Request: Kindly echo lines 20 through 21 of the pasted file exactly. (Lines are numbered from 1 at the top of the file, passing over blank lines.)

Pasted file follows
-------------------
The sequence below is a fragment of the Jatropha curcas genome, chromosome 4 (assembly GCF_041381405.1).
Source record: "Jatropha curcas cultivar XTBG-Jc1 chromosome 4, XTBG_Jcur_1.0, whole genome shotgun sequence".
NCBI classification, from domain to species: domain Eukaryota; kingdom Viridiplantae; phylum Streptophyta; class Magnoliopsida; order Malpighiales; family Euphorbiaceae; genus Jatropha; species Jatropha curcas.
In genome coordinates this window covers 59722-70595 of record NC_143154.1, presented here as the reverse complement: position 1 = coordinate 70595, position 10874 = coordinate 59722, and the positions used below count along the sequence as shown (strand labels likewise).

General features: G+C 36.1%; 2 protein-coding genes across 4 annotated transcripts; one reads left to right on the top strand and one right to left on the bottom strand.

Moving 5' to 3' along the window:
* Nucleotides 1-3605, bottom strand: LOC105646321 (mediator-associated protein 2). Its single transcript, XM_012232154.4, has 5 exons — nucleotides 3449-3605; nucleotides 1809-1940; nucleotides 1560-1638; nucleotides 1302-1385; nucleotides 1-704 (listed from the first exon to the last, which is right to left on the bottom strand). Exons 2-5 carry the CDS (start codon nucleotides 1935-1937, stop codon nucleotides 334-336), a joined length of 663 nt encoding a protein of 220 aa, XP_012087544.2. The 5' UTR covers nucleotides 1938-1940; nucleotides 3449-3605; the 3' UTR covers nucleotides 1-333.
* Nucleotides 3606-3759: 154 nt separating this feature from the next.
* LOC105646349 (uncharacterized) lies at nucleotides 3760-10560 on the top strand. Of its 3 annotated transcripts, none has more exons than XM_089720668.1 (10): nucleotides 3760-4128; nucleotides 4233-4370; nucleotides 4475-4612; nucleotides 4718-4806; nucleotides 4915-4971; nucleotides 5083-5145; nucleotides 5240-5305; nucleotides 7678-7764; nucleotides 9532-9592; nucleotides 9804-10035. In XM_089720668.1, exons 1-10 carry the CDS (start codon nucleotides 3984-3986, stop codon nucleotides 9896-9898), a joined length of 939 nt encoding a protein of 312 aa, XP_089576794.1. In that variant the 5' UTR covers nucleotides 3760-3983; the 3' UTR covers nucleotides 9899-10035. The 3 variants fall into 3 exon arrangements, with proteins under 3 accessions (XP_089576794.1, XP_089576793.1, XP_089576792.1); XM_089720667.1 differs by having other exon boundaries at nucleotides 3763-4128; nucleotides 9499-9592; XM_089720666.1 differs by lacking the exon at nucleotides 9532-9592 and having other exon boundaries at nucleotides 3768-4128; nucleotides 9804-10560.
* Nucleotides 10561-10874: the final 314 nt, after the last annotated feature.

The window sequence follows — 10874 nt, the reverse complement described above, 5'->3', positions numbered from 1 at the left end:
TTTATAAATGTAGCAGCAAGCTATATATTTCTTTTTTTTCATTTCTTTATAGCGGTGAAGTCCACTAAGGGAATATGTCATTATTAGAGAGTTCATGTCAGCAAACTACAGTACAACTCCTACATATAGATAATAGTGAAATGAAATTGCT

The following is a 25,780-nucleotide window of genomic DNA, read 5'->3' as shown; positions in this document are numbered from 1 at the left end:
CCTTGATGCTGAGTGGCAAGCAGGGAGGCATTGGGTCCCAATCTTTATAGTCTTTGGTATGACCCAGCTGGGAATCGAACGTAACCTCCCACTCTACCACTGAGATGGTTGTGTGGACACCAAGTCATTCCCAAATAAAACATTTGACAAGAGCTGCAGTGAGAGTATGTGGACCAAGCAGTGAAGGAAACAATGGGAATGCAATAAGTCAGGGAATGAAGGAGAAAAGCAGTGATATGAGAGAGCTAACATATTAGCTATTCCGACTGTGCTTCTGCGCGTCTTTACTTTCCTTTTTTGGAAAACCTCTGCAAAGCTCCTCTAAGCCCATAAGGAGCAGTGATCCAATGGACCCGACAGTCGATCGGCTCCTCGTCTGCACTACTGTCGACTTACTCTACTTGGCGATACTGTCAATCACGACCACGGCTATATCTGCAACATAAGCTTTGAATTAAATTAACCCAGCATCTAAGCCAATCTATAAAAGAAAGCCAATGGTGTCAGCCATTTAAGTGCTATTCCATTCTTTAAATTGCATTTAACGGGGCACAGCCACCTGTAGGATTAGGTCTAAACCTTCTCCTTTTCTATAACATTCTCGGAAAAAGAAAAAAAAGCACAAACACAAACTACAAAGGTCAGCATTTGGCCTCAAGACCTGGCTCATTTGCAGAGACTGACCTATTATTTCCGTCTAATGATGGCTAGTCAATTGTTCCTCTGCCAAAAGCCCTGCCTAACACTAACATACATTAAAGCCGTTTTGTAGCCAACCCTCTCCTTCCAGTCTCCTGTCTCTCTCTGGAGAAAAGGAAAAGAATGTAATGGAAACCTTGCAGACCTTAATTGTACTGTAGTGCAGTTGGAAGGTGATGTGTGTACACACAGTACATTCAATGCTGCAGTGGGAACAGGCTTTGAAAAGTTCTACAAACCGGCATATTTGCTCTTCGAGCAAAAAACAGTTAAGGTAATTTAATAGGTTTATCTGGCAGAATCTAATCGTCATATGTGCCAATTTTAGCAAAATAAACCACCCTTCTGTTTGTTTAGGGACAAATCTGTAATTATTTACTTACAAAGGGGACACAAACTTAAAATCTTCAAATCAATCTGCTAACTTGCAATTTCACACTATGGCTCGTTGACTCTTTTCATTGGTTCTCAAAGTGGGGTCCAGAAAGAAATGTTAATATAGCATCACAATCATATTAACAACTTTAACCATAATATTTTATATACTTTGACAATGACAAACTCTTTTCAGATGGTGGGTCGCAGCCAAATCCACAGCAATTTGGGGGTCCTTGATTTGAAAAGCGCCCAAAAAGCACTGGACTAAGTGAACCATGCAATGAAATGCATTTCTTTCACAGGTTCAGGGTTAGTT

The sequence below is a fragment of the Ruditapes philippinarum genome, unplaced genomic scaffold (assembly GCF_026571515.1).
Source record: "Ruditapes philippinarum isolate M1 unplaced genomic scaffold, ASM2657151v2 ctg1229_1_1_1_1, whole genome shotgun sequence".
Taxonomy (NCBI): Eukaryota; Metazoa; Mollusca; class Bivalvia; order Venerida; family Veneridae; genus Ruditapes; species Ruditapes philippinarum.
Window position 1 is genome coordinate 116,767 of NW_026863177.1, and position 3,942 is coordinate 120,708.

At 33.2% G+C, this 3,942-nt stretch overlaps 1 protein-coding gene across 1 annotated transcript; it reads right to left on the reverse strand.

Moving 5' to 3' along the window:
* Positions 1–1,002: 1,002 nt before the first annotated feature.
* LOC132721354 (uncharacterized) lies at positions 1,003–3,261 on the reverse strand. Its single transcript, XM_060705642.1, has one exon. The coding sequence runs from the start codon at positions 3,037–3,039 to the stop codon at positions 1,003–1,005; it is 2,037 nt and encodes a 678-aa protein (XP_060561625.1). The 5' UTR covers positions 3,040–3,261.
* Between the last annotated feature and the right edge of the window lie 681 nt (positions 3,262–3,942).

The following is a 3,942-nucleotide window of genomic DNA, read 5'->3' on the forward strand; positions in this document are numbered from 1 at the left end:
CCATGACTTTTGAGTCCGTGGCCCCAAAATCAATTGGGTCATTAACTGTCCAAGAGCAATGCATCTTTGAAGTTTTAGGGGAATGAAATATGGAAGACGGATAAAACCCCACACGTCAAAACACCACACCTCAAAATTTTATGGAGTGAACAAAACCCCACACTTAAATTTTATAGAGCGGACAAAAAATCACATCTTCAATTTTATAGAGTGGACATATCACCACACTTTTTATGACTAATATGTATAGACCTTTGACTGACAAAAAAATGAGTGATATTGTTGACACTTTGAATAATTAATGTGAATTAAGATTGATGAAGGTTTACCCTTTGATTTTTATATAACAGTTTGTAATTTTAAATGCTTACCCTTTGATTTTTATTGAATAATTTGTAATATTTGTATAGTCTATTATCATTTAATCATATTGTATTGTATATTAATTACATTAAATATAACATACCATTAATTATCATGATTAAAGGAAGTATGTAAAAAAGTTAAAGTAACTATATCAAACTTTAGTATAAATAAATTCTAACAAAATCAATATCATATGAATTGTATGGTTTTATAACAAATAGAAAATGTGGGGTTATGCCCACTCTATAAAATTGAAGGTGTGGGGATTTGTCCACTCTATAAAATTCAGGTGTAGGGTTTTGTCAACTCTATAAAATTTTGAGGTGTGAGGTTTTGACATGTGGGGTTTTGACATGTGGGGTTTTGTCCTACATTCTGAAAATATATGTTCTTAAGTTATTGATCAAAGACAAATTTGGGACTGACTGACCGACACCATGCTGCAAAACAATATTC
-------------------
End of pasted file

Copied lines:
Moving 5' to 3' along the window:
* Positions 1–1,002: 1,002 nt before the first annotated feature.